As a part of some "architectural studies" for an up-coming project, I have been looking at the DataMapper class. We are looking at using data transfer objects (DTO) to communicate with the database and probably MVVM objects to communicate with WPF. One of the downsides with each of these is the need to transfer data from one object to another; e.g., from the DTO to the business object and back. On a recent project using DTOs, a significant source of "oh, crap" errors sprang from changes in the DTOs (which were code generated) that did not get into the business objects. Dropping a field/column will get you a compile error, thus, getting the attention of the developer. The effects of adding a property and not including in the various "copy lists" are typically much more subtle. That is, the typical pattern was add the new thing to the database, regenerate the DTO code, add the property to the business object but forget to add the transfer to the fetch or to the update logic.
At first glance, the DataMapper would seem to be a way to handle this automagically. However, in working with this functionality, I have bumped my nose several times:
It would seem to me that it would be useful to have a more specialized data mapper that was smarter in at least two ways:
I am looking on feedback on a couple of issues. One, is my intended use of DataMapper reasonable? Two, has anyone done something along this line? If so, is anyone willing to share?
I certainly can come up with a more-or-less reasonable solution using code generation with partial classes and even partial methods. Even so, this seems like a more fragile solution. DataMapper (or a variation) seems like the better way to go.
I emailed you directly regarding "MVVM objects", so I'll ignore that here.
In terms of using DTOs to persist data, I'm right there with you - great idea! But I think you are putting them at a peer level with the business objects, and I surely wouldn't do that. Instead, I'd treat the DTOs like the parameters passed to and from a database via stored procedure calls.
In other words, you are constructing a data access layer (DAL) that consumes and provides DTOs. That's good, because it decouples the caller of the DAL from anything beyond simple .NET types. And it is good because this sort of DAL is easily mocked. (Hey DAL! You have a huuuge nose!)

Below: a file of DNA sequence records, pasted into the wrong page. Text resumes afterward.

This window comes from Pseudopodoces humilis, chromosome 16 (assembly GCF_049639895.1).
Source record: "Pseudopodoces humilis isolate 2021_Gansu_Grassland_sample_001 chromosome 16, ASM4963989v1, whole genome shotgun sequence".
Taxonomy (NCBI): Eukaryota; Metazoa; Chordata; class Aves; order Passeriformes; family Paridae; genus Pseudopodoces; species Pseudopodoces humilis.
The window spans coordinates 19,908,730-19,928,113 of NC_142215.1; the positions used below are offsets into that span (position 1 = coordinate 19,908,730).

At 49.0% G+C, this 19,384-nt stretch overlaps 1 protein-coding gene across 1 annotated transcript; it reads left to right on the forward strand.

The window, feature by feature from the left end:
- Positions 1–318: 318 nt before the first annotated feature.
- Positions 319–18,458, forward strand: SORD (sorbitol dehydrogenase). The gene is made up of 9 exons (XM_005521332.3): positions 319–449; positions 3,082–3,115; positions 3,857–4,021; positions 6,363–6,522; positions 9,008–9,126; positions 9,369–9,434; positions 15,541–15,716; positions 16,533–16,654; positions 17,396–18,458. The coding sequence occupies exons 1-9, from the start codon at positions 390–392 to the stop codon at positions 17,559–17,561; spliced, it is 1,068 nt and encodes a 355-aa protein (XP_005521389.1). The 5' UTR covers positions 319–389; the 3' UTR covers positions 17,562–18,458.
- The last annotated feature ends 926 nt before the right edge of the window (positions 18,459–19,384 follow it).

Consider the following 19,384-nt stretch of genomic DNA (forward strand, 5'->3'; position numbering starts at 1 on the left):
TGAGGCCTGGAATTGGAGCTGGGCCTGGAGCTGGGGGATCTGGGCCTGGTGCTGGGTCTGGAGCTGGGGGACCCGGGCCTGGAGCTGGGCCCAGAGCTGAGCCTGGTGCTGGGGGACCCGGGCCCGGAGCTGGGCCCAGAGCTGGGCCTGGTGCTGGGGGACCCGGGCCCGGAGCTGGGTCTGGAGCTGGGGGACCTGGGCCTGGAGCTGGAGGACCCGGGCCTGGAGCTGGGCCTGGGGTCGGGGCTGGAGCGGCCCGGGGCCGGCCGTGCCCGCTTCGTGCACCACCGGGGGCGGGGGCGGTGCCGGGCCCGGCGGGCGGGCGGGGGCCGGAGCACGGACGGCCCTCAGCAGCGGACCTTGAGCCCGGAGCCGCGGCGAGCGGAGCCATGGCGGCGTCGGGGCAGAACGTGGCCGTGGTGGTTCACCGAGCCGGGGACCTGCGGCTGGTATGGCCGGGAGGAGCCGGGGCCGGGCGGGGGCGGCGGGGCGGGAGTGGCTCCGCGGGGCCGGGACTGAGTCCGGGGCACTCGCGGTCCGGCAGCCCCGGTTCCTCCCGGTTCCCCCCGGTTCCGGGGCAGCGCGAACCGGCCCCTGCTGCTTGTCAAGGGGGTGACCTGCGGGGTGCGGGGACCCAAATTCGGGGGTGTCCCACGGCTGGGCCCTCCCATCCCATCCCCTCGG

But it is still just a DAL - which means it should be invoked from DataPortal_XYZ methods or from an object factory (subclass ObjectFactory).
If you invoke the DAL from DP_XYZ you can use all the standard friendly data portal and child data portal constructs, which is nice. Let CSLA manage the metastate properties for you, etc. Better still, you don't need to break encapsulation because the code interacting with your business object property values is inside the business object. This is honestly my preferred approach - use a provider or DI model to select the concrete DAL and away you go. Easy to do, easy to mock/test, easy to maintain.
If you invoke the DAL from factory objects, you can use all the standard stuff in ObjectFactory, including LoadProperty/ReadProperty/MarkAsChild/MarkNew/MarkOld/etc to get/set property values and manage the metastate properties as required. This is more work, and requires that you have a deeper understanding of the metastate property behaviors so you get everything done correctly. But it can be very powerful if you create specialized subclasses of ObjectFactory that meet your particular technical requirements.